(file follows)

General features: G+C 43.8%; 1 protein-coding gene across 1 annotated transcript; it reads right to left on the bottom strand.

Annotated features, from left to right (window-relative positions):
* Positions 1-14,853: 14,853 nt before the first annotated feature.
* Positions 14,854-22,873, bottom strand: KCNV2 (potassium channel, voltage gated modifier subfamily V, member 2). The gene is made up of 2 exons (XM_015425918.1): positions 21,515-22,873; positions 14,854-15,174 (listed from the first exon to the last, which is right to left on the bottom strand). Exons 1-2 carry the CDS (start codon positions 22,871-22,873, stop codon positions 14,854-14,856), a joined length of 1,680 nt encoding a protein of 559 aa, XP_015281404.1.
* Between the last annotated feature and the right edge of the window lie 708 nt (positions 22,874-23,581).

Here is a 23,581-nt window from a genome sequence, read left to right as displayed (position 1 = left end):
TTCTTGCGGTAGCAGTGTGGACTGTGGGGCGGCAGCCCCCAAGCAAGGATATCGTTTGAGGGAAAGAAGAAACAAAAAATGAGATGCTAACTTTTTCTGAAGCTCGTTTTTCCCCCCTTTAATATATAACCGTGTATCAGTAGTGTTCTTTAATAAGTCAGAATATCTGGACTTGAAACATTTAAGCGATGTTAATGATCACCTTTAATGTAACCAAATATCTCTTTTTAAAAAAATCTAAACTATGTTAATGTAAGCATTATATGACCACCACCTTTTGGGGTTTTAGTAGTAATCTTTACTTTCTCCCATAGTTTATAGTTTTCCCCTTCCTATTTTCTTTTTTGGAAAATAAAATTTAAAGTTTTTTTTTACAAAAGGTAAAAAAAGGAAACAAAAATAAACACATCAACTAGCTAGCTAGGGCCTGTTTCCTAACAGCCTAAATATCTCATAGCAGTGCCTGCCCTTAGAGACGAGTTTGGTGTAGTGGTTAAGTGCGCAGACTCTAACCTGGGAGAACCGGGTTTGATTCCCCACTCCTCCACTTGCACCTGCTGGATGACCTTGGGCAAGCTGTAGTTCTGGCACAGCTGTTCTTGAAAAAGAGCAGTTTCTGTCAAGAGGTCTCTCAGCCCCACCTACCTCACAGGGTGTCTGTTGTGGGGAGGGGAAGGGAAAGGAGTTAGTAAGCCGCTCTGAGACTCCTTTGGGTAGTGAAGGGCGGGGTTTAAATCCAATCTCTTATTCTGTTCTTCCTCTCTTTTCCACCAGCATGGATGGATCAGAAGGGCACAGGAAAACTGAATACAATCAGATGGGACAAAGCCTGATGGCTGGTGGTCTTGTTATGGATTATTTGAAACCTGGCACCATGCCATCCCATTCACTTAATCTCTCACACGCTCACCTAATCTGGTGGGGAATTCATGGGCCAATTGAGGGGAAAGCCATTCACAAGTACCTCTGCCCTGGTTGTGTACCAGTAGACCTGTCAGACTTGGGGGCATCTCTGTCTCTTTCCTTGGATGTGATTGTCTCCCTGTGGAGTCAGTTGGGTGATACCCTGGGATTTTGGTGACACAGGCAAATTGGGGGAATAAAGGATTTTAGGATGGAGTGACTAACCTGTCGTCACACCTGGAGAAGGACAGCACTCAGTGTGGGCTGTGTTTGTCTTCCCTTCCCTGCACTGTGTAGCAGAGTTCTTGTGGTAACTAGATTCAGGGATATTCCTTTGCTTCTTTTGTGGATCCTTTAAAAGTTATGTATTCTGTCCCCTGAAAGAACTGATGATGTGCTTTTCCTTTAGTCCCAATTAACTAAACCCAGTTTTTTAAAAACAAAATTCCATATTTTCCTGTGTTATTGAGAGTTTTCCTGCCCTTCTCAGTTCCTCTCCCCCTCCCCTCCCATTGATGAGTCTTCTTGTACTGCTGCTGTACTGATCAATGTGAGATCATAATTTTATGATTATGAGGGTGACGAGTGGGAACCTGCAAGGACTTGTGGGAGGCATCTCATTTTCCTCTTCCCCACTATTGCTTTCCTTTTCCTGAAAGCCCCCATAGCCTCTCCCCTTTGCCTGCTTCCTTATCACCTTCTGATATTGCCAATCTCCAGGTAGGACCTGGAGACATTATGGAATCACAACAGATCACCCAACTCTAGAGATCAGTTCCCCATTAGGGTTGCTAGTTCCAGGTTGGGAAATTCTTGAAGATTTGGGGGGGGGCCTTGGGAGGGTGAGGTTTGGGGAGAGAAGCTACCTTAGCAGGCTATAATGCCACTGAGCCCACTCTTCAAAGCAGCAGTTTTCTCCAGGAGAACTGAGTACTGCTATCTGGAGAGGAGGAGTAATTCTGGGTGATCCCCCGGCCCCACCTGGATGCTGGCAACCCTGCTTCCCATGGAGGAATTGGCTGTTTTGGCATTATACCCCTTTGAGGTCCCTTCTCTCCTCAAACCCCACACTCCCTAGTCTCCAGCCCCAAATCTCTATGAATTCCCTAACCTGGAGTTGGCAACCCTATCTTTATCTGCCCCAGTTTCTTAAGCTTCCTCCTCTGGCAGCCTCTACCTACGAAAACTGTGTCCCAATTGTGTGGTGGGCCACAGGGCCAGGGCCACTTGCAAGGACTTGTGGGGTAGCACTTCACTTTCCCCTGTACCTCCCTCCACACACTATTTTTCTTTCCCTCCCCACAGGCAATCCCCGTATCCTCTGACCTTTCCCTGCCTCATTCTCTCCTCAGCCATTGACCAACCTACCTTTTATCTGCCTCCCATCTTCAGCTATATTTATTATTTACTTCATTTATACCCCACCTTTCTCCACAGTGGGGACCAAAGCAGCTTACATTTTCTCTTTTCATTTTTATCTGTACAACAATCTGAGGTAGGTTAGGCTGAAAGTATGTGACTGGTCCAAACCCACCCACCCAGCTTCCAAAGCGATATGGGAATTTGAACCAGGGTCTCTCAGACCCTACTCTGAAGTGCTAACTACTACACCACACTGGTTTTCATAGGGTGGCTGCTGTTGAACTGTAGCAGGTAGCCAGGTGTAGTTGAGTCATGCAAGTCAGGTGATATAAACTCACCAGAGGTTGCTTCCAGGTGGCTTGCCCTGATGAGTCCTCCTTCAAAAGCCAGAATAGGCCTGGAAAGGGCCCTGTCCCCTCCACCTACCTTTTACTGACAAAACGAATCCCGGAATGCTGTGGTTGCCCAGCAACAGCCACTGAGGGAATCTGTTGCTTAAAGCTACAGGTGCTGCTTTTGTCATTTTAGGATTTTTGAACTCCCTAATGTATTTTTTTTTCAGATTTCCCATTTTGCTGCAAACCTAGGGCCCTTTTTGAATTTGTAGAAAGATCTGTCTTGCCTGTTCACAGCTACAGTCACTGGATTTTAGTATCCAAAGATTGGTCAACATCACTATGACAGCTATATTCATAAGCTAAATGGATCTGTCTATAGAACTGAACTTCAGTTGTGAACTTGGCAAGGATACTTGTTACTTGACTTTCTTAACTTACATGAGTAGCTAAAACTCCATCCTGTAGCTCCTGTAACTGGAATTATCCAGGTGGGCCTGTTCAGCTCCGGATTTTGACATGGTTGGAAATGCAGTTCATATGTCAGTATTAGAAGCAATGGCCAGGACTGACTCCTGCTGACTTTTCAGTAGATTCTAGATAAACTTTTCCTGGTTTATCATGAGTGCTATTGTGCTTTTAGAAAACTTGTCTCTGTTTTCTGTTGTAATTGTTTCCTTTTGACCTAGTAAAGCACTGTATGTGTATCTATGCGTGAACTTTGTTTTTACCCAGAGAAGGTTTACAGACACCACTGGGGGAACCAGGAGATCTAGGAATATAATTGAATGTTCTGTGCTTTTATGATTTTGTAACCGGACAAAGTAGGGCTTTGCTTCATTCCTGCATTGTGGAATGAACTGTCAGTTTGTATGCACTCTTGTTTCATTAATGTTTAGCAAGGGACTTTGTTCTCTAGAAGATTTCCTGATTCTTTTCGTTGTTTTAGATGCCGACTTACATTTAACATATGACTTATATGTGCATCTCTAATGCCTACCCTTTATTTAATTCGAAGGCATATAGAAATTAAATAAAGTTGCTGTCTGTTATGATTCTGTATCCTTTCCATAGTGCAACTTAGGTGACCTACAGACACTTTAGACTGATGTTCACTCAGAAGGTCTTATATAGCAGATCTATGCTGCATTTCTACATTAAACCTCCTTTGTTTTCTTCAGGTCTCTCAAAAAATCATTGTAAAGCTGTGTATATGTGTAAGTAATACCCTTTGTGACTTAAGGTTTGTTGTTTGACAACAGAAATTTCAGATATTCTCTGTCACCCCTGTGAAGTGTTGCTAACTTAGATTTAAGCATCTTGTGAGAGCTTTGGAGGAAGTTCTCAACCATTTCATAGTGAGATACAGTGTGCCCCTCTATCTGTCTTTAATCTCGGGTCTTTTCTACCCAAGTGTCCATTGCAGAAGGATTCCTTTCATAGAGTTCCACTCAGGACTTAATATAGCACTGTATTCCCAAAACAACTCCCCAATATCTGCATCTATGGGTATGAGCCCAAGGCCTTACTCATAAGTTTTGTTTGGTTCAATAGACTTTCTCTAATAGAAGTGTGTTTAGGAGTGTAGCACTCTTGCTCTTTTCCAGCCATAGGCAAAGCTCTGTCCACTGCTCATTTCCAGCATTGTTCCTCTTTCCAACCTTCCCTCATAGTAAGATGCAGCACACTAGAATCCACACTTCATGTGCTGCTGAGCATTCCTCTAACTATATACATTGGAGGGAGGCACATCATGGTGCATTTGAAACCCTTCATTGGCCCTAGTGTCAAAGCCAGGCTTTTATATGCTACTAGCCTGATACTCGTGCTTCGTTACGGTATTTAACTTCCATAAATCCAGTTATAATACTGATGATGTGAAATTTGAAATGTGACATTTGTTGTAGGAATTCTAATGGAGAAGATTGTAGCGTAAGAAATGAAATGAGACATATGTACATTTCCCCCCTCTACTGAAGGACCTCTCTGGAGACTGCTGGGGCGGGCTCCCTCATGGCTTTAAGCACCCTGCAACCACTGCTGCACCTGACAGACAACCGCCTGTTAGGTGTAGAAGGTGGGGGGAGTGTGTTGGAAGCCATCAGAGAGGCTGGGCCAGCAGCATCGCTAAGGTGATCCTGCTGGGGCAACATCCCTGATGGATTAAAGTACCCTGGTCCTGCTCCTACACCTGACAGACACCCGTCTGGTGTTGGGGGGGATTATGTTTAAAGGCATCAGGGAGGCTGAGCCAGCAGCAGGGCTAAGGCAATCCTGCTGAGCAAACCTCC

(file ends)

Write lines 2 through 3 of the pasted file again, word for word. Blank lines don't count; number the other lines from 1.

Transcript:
Annotated features, from left to right (window-relative positions):
* Positions 1-14,853: 14,853 nt before the first annotated feature.